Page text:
Councils have come a long way in changing how they think about their places and the services they offer their citizens. Many are looking at new approaches to place, based not on outputs, nor on how they run individual services, but on the impact they can have on the people who live in their districts.
This approach may have been accelerated by austerity, but it would always have been the right approach – cuts or no cuts. This is not just about making savings and efficiencies – vital when budgets have been slashed to the hilt, but about getting better outcomes, life chances and benefits from their services for their people.
Doing so has required a huge shift in the way councils approach strategic planning. What once felt natural – to plan service by service and department by department is now under question. Users with multiple needs were having their services duplicated in ways both baffling and inefficient. So many services are now planned from the end result backwards.
But the financial planning of councils has largely not follow suit. Budgets remain siloed, attached to departments and services not places and outcomes. This has led to an inconsistent approach to the cuts.
While leaders try to approach the new world in a strategic way, their budgetary processes are forcing them to return to a world of salami slicing: a little off this department, an end to this service. To put it simply, local authorities are facing 21st century problems with a 20th century approach to budgeting.
In our research, NLGN calls for councils to follow through on the strategic changes being made by also changing how they approach financial planning, bringing it into line with an outcomes based approach.
This will require enormous cultural change across both the sector and within councils themselves which will be challenging. But change is now fast becoming the norm in local government, and we know from our research that the appetite for such change exists. It just needs to be harnessed in a way that ensures all staff are involved at every level.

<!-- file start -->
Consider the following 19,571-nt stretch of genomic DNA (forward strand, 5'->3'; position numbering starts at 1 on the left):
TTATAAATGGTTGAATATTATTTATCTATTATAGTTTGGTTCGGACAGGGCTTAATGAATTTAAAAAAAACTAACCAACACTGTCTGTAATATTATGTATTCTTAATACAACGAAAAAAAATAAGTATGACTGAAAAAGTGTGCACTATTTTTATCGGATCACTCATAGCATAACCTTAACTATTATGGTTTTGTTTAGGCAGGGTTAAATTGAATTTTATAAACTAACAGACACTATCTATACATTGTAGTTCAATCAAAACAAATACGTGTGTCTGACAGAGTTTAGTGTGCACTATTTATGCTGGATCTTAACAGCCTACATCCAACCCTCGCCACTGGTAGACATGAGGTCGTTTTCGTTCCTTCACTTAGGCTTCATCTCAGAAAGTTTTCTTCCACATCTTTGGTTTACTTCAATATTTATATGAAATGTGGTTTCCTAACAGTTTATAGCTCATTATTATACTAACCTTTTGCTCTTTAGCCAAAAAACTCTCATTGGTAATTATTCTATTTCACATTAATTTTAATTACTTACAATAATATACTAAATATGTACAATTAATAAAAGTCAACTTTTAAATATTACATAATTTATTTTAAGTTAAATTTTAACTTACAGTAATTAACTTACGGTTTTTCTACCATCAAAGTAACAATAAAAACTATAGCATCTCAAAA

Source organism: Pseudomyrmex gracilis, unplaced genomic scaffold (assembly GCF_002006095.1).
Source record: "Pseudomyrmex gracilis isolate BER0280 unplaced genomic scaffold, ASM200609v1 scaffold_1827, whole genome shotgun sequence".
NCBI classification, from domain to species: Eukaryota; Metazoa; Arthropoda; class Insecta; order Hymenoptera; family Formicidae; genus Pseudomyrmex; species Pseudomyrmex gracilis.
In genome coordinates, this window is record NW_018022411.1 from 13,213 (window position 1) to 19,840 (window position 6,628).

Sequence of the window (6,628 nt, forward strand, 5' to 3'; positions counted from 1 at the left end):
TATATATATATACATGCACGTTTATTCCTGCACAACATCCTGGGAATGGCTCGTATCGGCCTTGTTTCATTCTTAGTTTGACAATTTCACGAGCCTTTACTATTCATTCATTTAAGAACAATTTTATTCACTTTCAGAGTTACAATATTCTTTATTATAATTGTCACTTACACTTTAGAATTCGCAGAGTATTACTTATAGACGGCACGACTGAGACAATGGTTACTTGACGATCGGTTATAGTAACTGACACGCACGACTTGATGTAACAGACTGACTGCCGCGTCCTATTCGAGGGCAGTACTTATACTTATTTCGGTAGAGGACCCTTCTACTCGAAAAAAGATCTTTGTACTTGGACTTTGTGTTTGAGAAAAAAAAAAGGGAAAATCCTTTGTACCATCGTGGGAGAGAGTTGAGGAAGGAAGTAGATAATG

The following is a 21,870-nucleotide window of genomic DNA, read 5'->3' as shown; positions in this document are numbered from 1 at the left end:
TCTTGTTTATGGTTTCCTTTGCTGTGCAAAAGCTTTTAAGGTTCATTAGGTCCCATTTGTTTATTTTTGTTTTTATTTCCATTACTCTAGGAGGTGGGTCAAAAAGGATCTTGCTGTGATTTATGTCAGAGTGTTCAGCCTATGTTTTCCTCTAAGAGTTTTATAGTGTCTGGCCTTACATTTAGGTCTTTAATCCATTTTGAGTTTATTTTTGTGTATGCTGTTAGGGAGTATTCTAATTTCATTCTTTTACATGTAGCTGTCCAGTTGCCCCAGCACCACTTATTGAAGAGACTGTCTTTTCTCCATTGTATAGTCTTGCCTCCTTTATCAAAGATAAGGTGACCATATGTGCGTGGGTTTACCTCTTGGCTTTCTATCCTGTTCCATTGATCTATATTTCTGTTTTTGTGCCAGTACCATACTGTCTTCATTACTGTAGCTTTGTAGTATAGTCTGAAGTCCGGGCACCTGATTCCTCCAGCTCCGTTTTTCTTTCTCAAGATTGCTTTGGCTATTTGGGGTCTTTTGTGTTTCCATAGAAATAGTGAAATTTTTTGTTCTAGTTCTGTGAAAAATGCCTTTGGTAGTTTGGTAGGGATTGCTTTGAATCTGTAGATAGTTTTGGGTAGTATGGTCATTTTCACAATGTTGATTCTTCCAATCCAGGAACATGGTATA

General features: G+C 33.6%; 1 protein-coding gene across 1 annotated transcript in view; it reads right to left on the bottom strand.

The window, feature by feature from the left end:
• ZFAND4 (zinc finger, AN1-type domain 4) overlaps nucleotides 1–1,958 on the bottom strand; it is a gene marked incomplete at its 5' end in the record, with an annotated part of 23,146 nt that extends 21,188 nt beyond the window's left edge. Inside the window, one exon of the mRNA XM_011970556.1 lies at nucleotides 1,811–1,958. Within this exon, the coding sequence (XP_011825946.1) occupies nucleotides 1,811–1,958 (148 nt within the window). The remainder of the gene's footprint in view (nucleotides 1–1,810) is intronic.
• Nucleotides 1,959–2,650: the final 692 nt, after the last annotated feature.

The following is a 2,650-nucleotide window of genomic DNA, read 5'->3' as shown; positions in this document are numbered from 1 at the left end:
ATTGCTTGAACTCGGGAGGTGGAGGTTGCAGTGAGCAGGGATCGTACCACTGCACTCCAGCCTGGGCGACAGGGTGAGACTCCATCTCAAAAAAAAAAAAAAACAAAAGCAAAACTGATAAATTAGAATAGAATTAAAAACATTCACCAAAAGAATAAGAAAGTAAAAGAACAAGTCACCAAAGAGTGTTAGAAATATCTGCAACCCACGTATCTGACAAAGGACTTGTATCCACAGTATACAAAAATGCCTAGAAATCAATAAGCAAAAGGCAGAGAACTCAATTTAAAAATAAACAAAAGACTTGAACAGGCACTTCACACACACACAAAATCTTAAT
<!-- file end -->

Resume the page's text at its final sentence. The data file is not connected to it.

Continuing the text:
For example, East Hampshire asked Service Managers to draw up new business plans with no access to historic data. With nothing to benchmark against, this forced a re-evaluation of where the money should be going based not on where it had been, but what it was needed for.
By both challenging and supporting staff through change in this way, councils will be able to make the cultural difference at every level required to look at financial and strategic planning in a better and more aligned way.
It is also vital that members and citizens feel engaged at every step of the process too. Under the old system, members would sign off budgets presented to them with little understanding of how they directly align with their political priorities. By setting those priorities in both the council’s strategic and financial plan, members can both bring their knowledge of the neighbourhoods they represent while also setting the goals on which they were elected and wish to be re-elected.
But this does not mean these goals should simply be a conversation had with citizens in the heat of an electoral cycle. People know that councils are being forced to cut services. The more they feel a sense of ownership over the council’s priorities, the better their own sense of the tough decisions will be.
‘Smart budgeting’ is not a panacea to sooth all the ills of the cuts to come. But it will be part of an essential suite of measures that will held councils through these very difficult times.